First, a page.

I had not been working in the ICU very long, so it was very generous of the other nurses to let me be assigned to the fresh trauma patient. We all fight over fresh traumas, and this was a good one. It was unusual in that the guy had a very extensive and serious injury, but was still conscious. Most of the bad-off trauma cases are so bad off that they are either in a coma, or are sedated because they require a ventilator.
Honestly, I don't remember the patient's name, so we'll call him Ryan. He was my age. Ryan was my only patient that night because he required such close monitoring, so we spent a lot of time together. He had made a lot of bad choices in life, and there is nothing like sitting in an ICU bed on the brink of death to make you reevaluate things.
He was understandably very shaken up by the experience of falling from a 4 story building and being impaled on a fence post (see, i told you it was a good trauma). He spent a lot of time talking about his life, his relationship with his father, various mistakes he'd made, and what he'd like to do differently if he survived this injury. Mostly he was just processing out loud, and i served as a listening ear while i did my work.
Ryan was a hairy dude. The kind of guy who starts to show a 5 o'clock shadow around lunchtime. He had facial hair that started under his eyes and went all the way down his neck. He was still wearing a C-collar because he had upper extremity parasthesia and was awaiting an MRI to evaluate his spine. He hadn't been able to shave in 3 days, because he was too busy having his life saved. His neck was very itchy under the collar and it was really bothering him. He asked me to give him a shave (he couldn't use his arms to do it himself), to which i said, "Hell no I'm not taking that collar off, because i don't want to be the girl who makes you a quadriplegic."
He kept pestering me about it, and i kept saying no because it was too risky. An itchy neck versus lifelong spinal cord injury is kind of a no-brainer from a risk-benefit analysis.
Eventually he wore me down, and i consented. We had a deal that he was absolutely not allowed to move a single muscle while that collar was off, and he would not blame me if he sustained any paralysis as a result of this shave. I assembled my supplies and we began. It was a very suspenseful shave. I pretty much had no idea what i was doing (since i don't shave my face very often), and my hospital-issue razor was very dull. I was terrified that he would sneeze and sever his spinal cord. When i finished shaving him and refastened his c-collar, i told him, "Well it's definitely not the best shave you've ever had, but i hope it fixes the itching."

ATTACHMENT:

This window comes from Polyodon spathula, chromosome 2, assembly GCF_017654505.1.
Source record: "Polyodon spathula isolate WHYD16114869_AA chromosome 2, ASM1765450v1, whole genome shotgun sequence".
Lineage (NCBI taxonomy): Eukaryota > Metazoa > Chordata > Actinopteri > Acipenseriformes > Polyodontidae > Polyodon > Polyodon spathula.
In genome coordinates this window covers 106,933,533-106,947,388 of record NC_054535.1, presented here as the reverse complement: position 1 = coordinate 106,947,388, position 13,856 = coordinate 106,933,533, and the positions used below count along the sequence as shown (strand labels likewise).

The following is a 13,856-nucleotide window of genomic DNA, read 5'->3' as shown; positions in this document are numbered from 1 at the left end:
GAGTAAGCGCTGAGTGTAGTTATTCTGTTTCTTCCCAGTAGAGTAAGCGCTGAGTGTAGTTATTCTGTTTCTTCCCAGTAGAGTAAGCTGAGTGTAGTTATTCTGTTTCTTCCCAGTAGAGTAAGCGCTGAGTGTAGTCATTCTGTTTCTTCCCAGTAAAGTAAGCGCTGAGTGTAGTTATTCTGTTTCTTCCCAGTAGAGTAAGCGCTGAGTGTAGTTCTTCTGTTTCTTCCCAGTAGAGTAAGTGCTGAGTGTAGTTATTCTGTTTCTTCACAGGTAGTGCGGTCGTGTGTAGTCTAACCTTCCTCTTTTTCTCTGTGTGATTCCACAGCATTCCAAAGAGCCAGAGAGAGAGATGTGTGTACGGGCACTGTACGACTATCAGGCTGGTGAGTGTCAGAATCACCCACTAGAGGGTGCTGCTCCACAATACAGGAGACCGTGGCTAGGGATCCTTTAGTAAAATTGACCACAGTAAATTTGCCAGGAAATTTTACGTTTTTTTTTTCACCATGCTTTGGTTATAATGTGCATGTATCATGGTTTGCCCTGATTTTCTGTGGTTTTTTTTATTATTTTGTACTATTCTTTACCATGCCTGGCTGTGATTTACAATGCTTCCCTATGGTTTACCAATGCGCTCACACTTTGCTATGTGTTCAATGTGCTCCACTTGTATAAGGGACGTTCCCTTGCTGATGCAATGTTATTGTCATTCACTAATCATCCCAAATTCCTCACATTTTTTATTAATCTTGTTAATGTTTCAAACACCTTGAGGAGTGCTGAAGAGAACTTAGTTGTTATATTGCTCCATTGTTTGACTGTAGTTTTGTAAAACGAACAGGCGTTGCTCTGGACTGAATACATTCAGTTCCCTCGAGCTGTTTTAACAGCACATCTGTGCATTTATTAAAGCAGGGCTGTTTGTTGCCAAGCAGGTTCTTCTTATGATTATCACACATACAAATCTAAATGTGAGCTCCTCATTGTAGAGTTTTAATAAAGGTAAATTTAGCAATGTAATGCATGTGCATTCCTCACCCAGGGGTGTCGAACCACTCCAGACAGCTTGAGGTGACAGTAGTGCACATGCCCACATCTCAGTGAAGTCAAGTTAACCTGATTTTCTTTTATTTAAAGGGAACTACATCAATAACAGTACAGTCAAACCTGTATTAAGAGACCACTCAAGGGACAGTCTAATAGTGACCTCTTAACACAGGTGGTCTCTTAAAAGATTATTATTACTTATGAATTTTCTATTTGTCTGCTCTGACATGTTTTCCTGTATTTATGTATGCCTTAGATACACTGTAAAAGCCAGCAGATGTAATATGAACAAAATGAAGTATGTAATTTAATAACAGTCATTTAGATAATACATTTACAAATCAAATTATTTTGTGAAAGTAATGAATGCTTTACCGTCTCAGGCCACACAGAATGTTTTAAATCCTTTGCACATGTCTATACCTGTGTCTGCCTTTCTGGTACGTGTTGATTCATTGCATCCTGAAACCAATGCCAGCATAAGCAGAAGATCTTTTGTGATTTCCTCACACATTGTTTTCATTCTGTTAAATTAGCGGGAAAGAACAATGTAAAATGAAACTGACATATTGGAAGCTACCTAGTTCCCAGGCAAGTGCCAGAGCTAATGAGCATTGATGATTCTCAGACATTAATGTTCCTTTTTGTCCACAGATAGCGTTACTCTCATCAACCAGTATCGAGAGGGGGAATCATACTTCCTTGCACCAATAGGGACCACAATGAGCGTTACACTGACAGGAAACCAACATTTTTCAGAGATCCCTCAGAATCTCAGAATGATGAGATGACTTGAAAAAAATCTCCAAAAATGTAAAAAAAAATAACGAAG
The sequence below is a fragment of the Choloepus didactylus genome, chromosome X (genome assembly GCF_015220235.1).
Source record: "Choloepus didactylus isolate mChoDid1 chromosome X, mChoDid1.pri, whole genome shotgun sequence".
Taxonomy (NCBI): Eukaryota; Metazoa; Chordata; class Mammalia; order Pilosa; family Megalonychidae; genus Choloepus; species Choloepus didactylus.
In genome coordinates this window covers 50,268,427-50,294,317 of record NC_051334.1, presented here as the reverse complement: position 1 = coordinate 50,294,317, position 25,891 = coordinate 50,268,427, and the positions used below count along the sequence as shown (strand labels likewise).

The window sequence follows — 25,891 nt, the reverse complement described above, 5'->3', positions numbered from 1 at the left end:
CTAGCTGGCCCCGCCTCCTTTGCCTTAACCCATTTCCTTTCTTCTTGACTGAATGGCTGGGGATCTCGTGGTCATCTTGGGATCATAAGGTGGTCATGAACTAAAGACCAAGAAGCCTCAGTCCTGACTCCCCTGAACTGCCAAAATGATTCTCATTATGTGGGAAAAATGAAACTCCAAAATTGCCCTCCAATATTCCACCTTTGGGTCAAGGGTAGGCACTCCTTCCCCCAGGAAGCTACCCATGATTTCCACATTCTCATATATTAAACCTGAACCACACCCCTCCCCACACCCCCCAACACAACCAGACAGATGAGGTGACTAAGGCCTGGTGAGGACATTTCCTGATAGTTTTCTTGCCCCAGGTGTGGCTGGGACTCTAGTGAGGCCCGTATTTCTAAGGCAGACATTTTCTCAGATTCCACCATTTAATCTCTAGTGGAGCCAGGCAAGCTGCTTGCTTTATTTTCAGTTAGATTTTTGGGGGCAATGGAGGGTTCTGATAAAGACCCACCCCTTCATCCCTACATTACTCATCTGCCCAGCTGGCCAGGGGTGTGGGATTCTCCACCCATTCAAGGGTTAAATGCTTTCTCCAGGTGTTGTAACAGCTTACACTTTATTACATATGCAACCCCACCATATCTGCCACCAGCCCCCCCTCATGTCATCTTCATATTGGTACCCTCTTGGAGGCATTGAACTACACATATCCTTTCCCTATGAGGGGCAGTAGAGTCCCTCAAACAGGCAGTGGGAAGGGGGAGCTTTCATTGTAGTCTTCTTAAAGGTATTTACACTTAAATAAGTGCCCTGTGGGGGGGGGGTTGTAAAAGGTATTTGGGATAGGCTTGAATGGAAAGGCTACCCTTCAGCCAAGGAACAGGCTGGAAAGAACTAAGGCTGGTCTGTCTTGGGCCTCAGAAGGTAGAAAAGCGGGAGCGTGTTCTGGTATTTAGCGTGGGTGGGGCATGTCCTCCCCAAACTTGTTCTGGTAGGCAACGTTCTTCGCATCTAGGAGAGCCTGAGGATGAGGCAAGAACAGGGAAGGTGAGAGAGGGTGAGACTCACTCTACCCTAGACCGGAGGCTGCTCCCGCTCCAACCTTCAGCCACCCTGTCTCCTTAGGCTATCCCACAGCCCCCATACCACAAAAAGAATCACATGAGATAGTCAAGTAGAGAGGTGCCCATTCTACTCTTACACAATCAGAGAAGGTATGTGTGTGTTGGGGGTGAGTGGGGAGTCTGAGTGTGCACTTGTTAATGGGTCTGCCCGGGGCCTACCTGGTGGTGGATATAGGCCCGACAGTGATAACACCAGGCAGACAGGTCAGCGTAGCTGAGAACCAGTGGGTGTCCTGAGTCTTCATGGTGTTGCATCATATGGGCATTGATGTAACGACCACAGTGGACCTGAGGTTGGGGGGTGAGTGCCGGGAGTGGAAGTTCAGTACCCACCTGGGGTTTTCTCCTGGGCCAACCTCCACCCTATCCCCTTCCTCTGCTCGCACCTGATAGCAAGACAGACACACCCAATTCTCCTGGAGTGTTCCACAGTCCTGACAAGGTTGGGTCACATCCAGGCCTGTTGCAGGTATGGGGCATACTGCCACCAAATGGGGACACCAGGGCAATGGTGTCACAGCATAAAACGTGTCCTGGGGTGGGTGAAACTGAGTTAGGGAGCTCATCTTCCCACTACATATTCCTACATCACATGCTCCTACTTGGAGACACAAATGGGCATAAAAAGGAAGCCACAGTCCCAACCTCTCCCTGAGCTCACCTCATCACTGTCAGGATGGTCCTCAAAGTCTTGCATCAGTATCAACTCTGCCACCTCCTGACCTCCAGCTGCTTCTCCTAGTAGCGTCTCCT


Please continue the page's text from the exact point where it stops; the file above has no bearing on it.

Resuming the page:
He replied, "It is the best shave i've ever had. You know why? Because you did it for me without any thought of what i would do for you in return."
Fast-forward several years: I'm a Stay At Home Mom now. I haven't been a SAHM very long, so i haven't had the time to reorient my identity around being a full-time mom. A month ago, i was a professional. My identity was largely defined by doing a super-intense job. Saving lives. I believed that my work was noble, and worthy of respect. So it's confusing to leave such an exceedingly all-consuming field, and instead spend the whole day on the floor with mini-me.
I was REALLY good at what i did. I experienced some very exciting and adrenaline-filled situations. I did work that mattered. I think, in contrast, about other women my age who have a job, but it's not necessarily a career. It's not something that defines them, or something they are inspired by. When they quit their empty, boring job in order to stay home with their darling babies, do they look back? Do they wonder if they are doing the right thing, or are they 100% gung-ho about staying home?
This past year, i ACHED to be able to stay home. I wanted it more than anything. I cried many a brokenhearted tear over it. I am thoroughly grateful for my change in circumstances, i truly am. I love that BabyGirl with my whole heart, and it's a delight to see her smile everyday.
But here's the thing. I believe that i became a nurse because God called me to do so. He gave me the talents and skills. He provided for my education, through my parents' generosity. He gave me the strength to keep going when i was vomited on, pooped on, yelled at, bitten, kicked, sexually harassed, etc. He predestined me to be a nurse, He called me to be a nurse, He empowered me to be a nurse.
And now it's over.
That's what i'm confused about. Is He okay that i'm not using those talents anymore? I mean, He really invested in me, and now i'm done.
I think today i received my answer. I had just laid the BabyGirl down for her nap, and was walking back to the living room to pick up Every Single Toy We Own from the floor. Out of nowhere, i heard those words from Ryan, "You're doing it without any thought of what she will do for you in return."
The tasks may be different, but the purpose is the same. I'm still taking care of a person who can't give me anything back. I'm not using IV's or ventilators or cardiac monitors to do it, but i hope that God will equip me for this career just like He equipped me for that one.